BARBER: In ballet class, you know, you have a strict technique, start with plies into tendus.

BRYANT: The language.

DEMBOSKY: That's turf dancer Algerion Bryant, aka Krow.

BRYANT: You have the ones with rules and boundaries, and you have the one without rules and boundaries. See somebody color inside the lines. You have this person that did the same thing, but they color outside the lines.

DEMBOSKY: Rehearsals got chaotic, so My-Linh Le had to split them up for a while. Ballet dancers met on Mondays, turfers on Saturdays. She wasn't ready to give up her vision of a stage collaboration. But Le says when she threw the choreography out the window and just had the dancers improv together...

LE: It left everyone in shock. They just had moments where they suddenly thought the same thing, did the same thing, like, at the same time. And it was crazy because you know that that could only happen when two people are so in tune with each other and listening so hard that they could be thinking the same thing.

DEMBOSKY: By the time they finish, the dancers will have a 17-minute piece, a mix of solos and ensemble dances, both improv-ed (ph) and choreographed.


NINA SIMONE: (Singing) Baby, you understand me now...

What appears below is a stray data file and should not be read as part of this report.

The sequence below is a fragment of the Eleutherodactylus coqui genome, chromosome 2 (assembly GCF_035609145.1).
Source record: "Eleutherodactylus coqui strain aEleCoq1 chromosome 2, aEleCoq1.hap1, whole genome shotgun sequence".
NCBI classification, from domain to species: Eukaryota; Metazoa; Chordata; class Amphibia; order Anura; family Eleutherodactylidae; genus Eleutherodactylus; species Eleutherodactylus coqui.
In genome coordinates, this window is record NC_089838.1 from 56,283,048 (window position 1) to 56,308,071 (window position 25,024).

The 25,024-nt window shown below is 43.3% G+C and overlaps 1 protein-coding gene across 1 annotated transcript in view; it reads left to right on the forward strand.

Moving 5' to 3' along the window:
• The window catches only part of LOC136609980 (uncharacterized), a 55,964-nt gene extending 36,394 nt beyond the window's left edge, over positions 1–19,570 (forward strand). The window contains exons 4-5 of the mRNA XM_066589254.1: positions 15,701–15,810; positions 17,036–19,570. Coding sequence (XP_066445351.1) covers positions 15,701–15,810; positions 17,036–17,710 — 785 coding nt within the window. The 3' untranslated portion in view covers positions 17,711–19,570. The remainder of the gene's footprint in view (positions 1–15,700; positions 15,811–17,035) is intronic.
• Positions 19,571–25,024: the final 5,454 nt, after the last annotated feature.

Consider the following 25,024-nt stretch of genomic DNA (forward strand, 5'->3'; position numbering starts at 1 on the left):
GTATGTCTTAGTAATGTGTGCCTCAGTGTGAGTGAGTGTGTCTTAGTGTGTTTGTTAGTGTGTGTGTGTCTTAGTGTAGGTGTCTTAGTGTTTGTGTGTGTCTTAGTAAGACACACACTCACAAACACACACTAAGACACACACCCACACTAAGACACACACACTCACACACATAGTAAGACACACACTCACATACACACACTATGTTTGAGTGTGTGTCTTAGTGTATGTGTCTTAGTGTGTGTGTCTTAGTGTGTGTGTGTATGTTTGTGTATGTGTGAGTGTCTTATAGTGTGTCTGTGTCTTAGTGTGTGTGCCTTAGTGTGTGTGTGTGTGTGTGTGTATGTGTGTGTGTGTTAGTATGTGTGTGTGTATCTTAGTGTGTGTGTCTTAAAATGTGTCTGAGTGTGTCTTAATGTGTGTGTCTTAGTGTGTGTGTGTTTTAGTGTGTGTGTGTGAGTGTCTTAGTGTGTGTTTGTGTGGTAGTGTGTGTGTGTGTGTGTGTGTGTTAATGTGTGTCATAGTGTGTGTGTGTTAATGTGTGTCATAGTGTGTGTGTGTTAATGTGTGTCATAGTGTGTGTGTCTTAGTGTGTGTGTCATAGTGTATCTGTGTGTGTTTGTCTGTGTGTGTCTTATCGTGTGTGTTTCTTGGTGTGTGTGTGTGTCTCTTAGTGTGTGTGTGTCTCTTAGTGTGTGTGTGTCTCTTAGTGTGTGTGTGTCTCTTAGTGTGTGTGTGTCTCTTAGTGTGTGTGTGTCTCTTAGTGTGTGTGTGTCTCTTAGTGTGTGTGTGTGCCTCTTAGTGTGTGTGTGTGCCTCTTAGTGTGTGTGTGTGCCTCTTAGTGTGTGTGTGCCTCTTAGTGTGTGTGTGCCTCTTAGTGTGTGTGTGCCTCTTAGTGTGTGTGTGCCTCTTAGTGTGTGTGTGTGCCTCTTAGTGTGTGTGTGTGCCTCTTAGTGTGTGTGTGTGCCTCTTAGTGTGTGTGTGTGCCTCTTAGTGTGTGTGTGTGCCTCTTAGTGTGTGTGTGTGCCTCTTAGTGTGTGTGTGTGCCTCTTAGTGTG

DEMBOSKY: In one section, Le wants to explore the concept of misunderstanding. She sat in a circle with the dancers at a recent rehearsal to explain.

LE: I wanted to use "The Ugly Duckling," which I think a lot of people misinterpret as, like, a story about transformation, which is kind of funny because the ugly duckling didn't, like, suddenly transform into a swan. He was actually always a swan. So it was actually a story about misperception.

DEMBOSKY: My-Linh Le says it's the same with turfing. The street dance has always been as artful as ballet. By putting it on stage, turfing doesn't change, but Le hopes that the audience's perception of it will.


SIMONE: (Singing) Oh, Lord, please don't let me be misunderstood.

DEMBOSKY: For NPR News, I'm April Dembosky in San Francisco. Transcript provided by NPR, Copyright NPR.

April Dembosky is the health reporter for The California Report and KQED News. She covers health policy and public health, and has reported extensively on the economics of health care, the roll-out of the Affordable Care Act in California, mental health and end-of-life issues. Her work is regularly rebroadcast on NPR and has been recognized with awards from the Society for Professional Journalists (for sports reporting), and the Association of Health Care Journalists (for a story about pediatric hospice). Her hour-long radio documentary about home funeralswon the Best New Artist award from the Third Coast International Audio Festival in 2009. April occasionally moonlights on the arts beat, covering music and dance. Her story about the first symphony orchestra at Burning Man won the award for Best Use of Sound from the Public Radio News Directors Inc. Before joining KQED in 2013, April covered technology and Silicon Valley for The Financial Times, and freelanced for Marketplace and The New York Times. She is a graduate of the University of California at Berkeley Graduate School of Journalism and Smith College.